[On Tuesday, May 5th, a 15-state Atlantic Menhaden Management Board will decide the next steps in conserving “the most important fish in the sea,” based on the latest stock assessment; whether to continue toward an ecosystems approach that protects menhaden’s ecological role as forage, or reverse course in favor of the industry.]
We have all been here before.
– David Crosby, Déjà Vu
The new 2015 Atlantic menhaden stock assessment says the species is not overfished and overfishing is not occurring.1 Okay, we’ve heard that before. But what does it mean, really?
Well, some in the menhaden industry2 would have you believe it means there are plenty of fish out there; that there’s no need for catch limits now, including those put in place two years ago, and never has been. But anyone who believes that just doesn’t get it. Never has, probably never will.
The concern of anglers and environmentalists about the status of menhaden has always been about its vital role as a prey species for predators up and down the east coast. So it’s important to understand that this latest evaluation of the menhaden stock addresses only its ability to sustain harvest and avoid depletion3, not its capacity to provide adequate forage for other species in the ecosystem. In this way it’s no different than every other assessment performed by the Atlantic States Marine Fisheries Commission since 1999, when an expert review panel recommended future assessments use a reference point “responsive to menhaden as a forage species…which maximizes population abundance.”4 Unfortunately, that change in the way we judge the status of Atlantic menhaden is still on the ASMFC’s “to-do” list 15 years later.
Good News, Bad News
There is some good news in the new status report, which suggests that reduced fishing pressure is having positive effects on growth in the menhaden population. The assessment reveals an increase among fish in the oldest age classes, with more large adults than in previous estimates, an increase that coincides with lower fishing mortality rates over the past decade. We would expect this trend to continue with the conservation measures implemented in 2013.5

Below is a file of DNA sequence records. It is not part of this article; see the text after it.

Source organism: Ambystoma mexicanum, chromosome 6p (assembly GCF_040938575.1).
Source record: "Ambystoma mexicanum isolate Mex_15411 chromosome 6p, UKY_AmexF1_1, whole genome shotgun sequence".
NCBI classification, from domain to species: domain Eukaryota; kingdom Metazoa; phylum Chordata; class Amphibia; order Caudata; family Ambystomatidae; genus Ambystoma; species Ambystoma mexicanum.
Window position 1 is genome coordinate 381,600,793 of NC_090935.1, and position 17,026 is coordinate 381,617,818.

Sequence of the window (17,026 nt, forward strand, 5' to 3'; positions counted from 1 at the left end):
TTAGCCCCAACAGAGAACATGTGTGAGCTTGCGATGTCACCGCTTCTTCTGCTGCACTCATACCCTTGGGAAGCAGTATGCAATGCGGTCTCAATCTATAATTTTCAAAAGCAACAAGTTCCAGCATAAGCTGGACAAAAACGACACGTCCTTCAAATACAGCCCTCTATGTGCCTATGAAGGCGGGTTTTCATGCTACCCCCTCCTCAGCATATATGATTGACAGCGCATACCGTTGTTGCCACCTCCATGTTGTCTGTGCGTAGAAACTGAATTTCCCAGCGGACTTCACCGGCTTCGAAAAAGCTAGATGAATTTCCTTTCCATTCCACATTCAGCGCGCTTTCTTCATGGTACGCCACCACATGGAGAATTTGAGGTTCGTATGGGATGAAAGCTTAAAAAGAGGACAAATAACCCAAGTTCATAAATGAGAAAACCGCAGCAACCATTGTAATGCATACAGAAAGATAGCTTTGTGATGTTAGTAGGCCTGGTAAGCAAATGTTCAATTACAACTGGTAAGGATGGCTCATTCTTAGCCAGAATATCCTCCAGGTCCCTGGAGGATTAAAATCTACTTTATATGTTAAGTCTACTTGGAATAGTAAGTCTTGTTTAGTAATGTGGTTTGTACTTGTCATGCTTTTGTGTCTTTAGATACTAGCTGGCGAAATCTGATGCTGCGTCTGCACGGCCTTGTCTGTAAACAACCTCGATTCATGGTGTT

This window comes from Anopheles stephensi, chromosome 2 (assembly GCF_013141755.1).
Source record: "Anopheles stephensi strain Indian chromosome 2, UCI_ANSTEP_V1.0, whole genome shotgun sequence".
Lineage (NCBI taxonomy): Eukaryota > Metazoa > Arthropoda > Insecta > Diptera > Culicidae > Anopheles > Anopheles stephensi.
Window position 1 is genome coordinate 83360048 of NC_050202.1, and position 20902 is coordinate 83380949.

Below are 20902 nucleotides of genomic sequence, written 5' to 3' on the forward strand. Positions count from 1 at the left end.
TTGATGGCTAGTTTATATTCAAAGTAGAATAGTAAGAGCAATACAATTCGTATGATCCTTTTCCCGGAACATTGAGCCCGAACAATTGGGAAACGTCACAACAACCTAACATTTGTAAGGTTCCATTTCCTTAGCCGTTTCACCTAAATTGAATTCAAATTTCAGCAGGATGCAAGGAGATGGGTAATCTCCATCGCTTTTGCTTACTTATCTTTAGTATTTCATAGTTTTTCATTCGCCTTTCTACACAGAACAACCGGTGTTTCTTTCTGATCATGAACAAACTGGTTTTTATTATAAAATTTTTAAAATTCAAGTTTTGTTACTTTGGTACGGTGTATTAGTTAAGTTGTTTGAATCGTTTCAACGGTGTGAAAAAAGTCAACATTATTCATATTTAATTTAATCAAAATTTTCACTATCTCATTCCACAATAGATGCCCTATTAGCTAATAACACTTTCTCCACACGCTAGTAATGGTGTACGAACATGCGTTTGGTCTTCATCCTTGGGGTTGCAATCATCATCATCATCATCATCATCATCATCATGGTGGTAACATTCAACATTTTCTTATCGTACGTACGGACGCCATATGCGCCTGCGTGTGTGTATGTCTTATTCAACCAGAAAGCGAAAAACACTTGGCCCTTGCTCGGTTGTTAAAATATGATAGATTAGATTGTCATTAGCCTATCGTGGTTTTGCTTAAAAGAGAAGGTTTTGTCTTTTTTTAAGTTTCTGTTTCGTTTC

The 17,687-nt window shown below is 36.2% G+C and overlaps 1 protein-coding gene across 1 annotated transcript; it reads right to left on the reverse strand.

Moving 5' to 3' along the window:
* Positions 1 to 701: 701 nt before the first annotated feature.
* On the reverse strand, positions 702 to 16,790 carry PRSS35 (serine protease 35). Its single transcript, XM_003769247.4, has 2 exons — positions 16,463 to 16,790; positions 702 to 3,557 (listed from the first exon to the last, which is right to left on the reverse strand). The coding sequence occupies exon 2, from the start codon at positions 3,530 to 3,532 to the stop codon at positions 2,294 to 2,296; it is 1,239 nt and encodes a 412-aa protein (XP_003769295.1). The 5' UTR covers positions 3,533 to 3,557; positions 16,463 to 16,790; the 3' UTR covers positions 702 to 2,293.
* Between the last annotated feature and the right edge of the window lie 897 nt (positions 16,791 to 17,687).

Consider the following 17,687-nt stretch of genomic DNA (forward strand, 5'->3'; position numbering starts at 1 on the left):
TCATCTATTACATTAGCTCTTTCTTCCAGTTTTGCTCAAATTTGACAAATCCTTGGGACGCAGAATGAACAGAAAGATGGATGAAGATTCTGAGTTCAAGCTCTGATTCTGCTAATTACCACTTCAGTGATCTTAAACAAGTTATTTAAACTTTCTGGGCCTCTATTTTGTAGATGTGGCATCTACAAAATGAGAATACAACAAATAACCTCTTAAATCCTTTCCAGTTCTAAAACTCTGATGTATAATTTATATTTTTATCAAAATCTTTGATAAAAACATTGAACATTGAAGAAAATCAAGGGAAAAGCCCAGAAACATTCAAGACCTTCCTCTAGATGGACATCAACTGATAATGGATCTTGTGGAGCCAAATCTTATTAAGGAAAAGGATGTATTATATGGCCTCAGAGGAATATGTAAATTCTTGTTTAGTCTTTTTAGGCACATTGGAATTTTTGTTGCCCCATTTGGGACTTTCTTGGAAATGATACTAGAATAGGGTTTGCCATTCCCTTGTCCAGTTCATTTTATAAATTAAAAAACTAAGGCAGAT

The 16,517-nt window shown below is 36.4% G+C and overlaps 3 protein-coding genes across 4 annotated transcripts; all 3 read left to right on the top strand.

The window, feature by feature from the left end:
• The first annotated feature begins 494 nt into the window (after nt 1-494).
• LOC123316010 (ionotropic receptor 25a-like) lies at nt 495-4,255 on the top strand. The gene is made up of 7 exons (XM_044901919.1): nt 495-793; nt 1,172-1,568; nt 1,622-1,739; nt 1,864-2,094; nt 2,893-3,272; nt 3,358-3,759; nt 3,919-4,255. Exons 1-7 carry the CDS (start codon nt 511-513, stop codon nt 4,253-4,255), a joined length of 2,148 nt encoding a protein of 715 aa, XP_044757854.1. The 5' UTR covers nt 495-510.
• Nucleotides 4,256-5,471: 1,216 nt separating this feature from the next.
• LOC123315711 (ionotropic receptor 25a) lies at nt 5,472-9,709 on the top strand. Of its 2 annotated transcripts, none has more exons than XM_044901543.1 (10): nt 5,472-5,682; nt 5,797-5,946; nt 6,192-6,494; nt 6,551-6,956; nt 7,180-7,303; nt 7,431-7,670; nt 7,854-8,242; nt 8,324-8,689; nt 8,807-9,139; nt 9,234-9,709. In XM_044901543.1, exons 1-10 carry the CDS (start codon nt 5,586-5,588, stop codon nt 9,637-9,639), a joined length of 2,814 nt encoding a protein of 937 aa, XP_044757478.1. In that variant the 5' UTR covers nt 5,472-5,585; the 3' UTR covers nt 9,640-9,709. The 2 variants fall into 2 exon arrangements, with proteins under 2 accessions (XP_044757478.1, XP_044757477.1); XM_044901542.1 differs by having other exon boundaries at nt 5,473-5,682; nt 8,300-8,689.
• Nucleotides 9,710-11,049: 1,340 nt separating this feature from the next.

But the assessment also confirms that abundance of menhaden – that is, total numbers of fish – remains near historic lows. It is overall abundance that is most relevant to menhaden’s ecological role, not adult biomass, since many predators, striped bass and osprey for instance, depend on large numbers of small, juvenile menhaden. Because of poor recruitment, especially in Chesapeake Bay nursery grounds, the total numbers of menhaden actually declined since the last benchmark assessment in 2010.
Stay the Course and Set Ecosystem Goals Now
The bottom line is this: Without ecosystem goals, the new menhaden single-species stock assessment leaves key questions unanswered and the industry arguing against conservation measures already on the books, measures adopted to increase menhaden abundance and availability as forage.6
In our view, the 2015 assessment argues not for changing course, but for moving ahead more quickly with development of ecological reference points for Atlantic menhaden.
Here’s what the ASMFC Menhaden Management Board should do:
1. Keep the existing catch limits in place.
It would be folly to reverse course at the first sign of improvement, especially given lingering concerns about low abundance and recruitment. On the contrary, now is the time to hold the line and focus our full attention on long-term ecosystem goals. Making this even more imperative is the commission’s recent action to rebuild striped bass, whose health and numbers are strongly linked to availability of its preferred prey, menhaden.7
2. Begin an addendum to institute interim Ecological Reference Points.
The 2015 assessment review panel agreed with previous panels that “development of Ecological Reference Points should be a priority for Atlantic menhaden management” and agreed with the Atlantic Menhaden Technical Committee that the Menhaden Management Board needs to provide more explicit ecosystem goals and objectives in order to determine which Ecological Reference Points should be adopted. The approaches for developing Ecological Reference Points identified by the technical committee range from using highly complex and data-intensive multi-species models and empirical analyses to the use of ad hoc reference points based on well-known trophic principles as recommended by recent forage fish studies.8